A brief history of leather

Back in the stone age, somewhere between 2.5 million to 10,000 years ago mankind’s first clothing and shelter were made of animal skin. Picture a cave man. What comes to mind? A rugged guy with a beard, long hair. What’s he eating? Hunted animal, vegetables and fruits. What’s he wearing? More likely than not he is wearing animal skin of a large animal like a cat or tiger, held together with sharp stones. Man began using animal skin as clothing back in the Paleolithic age, 2.5 million to 10,000 years BC. He hunted animals for food, removed their hide and skin and used them for shelter, clothing and footwear. The earliest evidence of man using animal skin was found in caves in Spain, and in Egyptian tombs. In both cases, art was depicted with men and women wearing some form of clothing or footwear made of skin. Archaeologists have found stone age tools 25,000 – 50,000-year-old all over the world which included scrapers used for cleaning animal hides. By itself, the skin rapidly decayed so a method for preservation was needed. 

Leather tanning, the art of creating a material that lasts

Leather is animal skin that has been treated for preservation. Leather making as an art began around 7,000 years ago. In the beginning, man started by stretching out the hides on the ground and rubbing fats into them. This process would soften the skin and preserve it. Over time, man discovered that keeping animal skins out in the sun or over a fire, salting them to dehydrate them, preserved them for longer. Further, man also discovered that treating dried skins with an infusion of various tannins – including tree barks, leaves extended the life of the skin.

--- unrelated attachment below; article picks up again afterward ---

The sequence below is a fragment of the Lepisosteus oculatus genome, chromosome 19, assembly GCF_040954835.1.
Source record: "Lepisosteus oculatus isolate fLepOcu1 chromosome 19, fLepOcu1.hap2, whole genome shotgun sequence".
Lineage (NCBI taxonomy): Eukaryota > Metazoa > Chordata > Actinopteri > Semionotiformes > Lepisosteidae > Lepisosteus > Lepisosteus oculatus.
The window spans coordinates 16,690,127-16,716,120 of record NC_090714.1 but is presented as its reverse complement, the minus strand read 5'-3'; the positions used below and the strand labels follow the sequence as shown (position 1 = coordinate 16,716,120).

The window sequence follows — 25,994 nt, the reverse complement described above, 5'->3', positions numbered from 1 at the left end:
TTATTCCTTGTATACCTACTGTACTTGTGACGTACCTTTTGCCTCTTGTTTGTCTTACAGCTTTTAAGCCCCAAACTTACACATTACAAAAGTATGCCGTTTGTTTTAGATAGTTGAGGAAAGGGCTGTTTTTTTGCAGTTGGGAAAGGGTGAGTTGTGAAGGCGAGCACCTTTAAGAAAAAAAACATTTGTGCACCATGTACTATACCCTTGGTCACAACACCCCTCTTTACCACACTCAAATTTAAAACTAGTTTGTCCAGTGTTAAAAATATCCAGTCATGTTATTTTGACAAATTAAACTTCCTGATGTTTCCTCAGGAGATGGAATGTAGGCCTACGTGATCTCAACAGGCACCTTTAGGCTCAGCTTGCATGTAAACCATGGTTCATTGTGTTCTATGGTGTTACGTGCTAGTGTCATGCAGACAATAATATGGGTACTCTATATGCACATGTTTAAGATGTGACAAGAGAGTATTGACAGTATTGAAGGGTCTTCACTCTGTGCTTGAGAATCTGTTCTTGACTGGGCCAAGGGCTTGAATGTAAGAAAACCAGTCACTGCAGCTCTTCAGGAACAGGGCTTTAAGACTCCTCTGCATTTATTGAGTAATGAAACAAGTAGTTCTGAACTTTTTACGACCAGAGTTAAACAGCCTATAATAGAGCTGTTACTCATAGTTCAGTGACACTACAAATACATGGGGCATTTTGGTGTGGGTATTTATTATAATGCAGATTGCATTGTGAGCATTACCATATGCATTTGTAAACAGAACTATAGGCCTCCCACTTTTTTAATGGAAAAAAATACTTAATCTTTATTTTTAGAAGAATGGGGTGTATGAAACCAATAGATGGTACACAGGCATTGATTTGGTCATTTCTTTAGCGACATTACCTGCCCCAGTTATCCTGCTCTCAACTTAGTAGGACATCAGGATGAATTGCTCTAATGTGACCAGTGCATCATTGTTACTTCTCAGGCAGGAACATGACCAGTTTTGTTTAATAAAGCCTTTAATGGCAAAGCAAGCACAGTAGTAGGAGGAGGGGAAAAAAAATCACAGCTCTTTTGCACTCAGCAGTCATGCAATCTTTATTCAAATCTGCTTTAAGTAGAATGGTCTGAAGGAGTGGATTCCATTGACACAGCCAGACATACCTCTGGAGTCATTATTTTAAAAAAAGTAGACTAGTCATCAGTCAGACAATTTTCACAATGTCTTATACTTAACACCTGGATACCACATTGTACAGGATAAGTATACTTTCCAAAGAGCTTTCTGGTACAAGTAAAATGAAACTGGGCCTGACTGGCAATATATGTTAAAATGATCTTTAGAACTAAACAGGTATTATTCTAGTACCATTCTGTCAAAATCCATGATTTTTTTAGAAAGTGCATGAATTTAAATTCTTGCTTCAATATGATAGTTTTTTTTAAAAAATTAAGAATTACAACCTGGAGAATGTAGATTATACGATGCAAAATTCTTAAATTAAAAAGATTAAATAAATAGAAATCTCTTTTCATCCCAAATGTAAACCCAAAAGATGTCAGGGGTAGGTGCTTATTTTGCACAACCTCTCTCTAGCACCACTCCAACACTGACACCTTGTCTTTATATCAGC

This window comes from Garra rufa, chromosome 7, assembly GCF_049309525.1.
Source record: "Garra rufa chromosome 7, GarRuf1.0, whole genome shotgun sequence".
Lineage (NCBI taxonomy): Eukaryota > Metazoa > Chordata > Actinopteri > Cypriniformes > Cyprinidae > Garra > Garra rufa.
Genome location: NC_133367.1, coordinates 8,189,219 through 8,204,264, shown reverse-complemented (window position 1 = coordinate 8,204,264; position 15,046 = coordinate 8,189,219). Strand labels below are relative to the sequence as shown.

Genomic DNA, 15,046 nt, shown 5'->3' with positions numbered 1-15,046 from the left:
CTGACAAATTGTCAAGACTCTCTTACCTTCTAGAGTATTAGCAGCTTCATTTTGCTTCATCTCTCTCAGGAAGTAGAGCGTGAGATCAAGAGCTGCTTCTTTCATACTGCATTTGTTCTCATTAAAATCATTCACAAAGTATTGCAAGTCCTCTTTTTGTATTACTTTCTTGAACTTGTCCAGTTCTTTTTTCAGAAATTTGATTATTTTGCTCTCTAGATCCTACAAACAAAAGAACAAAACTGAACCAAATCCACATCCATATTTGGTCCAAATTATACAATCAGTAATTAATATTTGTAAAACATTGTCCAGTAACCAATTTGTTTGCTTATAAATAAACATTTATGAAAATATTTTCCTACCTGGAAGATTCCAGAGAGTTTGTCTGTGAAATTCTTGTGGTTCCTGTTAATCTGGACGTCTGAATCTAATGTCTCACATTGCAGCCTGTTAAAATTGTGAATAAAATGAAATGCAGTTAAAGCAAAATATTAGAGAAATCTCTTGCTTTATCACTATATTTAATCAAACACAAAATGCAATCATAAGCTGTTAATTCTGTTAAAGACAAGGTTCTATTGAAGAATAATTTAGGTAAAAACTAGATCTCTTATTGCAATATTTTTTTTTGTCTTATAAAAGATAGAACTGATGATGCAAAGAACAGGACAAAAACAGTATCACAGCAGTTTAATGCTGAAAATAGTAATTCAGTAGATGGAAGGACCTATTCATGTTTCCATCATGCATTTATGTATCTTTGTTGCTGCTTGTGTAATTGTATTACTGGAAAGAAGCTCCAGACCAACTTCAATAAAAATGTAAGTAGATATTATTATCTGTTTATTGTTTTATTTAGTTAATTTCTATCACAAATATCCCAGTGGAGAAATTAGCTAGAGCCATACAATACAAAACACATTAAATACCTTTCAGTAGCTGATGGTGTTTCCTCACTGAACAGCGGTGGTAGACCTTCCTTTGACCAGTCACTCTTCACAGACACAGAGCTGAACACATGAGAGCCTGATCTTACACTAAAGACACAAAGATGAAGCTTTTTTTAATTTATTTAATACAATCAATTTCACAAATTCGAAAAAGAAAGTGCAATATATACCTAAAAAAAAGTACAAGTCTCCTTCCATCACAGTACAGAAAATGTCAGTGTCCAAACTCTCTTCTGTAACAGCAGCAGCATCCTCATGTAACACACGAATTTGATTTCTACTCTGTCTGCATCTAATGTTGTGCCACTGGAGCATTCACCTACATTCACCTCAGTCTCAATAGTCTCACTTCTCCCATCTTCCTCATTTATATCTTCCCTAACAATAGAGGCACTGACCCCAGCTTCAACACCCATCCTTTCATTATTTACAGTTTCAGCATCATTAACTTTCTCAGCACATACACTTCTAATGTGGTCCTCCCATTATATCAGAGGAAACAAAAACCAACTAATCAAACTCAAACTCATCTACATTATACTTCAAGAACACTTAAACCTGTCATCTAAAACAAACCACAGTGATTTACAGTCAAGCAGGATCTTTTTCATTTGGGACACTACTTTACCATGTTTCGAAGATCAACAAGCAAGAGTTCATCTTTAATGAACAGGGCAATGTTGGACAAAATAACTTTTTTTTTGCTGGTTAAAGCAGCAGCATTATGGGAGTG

Hides of mammals are composed of three layers. Epidermis, a thin outer layer; corium or dermis, a thick central layer and subcutaneous fatty layer. The corium or dermis is used to make leather after the two sandwiching layers have been removed. Fresh hides contain 60-70% water, and 30-35% protein. 85% of the protein is collagen, which is a fibrous protein. Tanning is the process of using a mixture of acids, bases, salts and enzymes to dissolve fats and nonfibrous proteins to strengthen the bonds between collagen fibers. 

The preservation process is a chemical treatment process calling tanning. Tanning converts the perishable skin to a non-decaying material. Today, the most common animal skins and hides are those of cattle (cow, sheep, goat being the most common).

There are two main treating processes:

  • Vegetable tanning using an emulsion of tree barks, vegetables and fruits. Vegetable tanned layer often has natural fluid shades. The leather ages beautifully, getting a patina over time.
  • Chrome tanning using mineral salts like chromium sulfate are used. Chrome tanned leather has a solid color, with limited to no shading. The color stays more or less consistent as it ages.

Here are Navie, we use the highest quality leather for our bags and offer our products in vegetable tanned leather and chrome tanned leather. Vintage brown in most products is vegetable tanned leather and others are chrome tanned.   

Product: The Vintage Weekender  

Color: Vintage Brown  

Treatment: Vegetable Tanned   

Product Link: Here

Product: The Vintage Weekender 

Color: Golden Tan  

Treatment: Chrome Tanned   

Product Link: Here


So what style do you like, vegetable tanned or chrome tanned? Leave your comments and let us know. 

Content Sources:

  • UNESCO heritage site. Dance of Cogul tracing by Henri Breuil
  • shorthistory.org
  • Britannica


Leave a comment

All comments are moderated before being published